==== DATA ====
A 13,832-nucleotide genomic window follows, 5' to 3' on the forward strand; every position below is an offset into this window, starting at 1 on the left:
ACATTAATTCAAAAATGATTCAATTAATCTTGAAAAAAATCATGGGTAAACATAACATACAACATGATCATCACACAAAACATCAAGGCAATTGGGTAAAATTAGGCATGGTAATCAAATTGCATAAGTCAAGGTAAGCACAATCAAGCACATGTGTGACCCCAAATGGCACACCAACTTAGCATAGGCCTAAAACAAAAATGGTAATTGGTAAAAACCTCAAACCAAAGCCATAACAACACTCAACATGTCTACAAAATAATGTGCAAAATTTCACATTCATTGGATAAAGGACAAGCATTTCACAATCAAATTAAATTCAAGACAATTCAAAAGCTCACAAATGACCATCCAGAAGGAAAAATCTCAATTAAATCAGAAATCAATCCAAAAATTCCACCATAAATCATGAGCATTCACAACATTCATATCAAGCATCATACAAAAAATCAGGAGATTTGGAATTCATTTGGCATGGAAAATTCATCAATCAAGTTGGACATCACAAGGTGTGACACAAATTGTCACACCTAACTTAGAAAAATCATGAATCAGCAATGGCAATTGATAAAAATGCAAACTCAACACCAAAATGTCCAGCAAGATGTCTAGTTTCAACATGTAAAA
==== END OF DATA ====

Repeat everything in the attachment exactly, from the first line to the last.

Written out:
A 13,832-nucleotide genomic window follows, 5' to 3' on the forward strand; every position below is an offset into this window, starting at 1 on the left:
ACATTAATTCAAAAATGATTCAATTAATCTTGAAAAAAATCATGGGTAAACATAACATACAACATGATCATCACACAAAACATCAAGGCAATTGGGTAAAATTAGGCATGGTAATCAAATTGCATAAGTCAAGGTAAGCACAATCAAGCACATGTGTGACCCCAAATGGCACACCAACTTAGCATAGGCCTAAAACAAAAATGGTAATTGGTAAAAACCTCAAACCAAAGCCATAACAACACTCAACATGTCTACAAAATAATGTGCAAAATTTCACATTCATTGGATAAAGGACAAGCATTTCACAATCAAATTAAATTCAAGACAATTCAAAAGCTCACAAATGACCATCCAGAAGGAAAAATCTCAATTAAATCAGAAATCAATCCAAAAATTCCACCATAAATCATGAGCATTCACAACATTCATATCAAGCATCATACAAAAAATCAGGAGATTTGGAATTCATTTGGCATGGAAAATTCATCAATCAAGTTGGACATCACAAGGTGTGACACAAATTGTCACACCTAACTTAGAAAAATCATGAATCAGCAATGGCAATTGATAAAAATGCAAACTCAACACCAAAATGTCCAGCAAGATGTCTAGTTTCAACATGTAAAA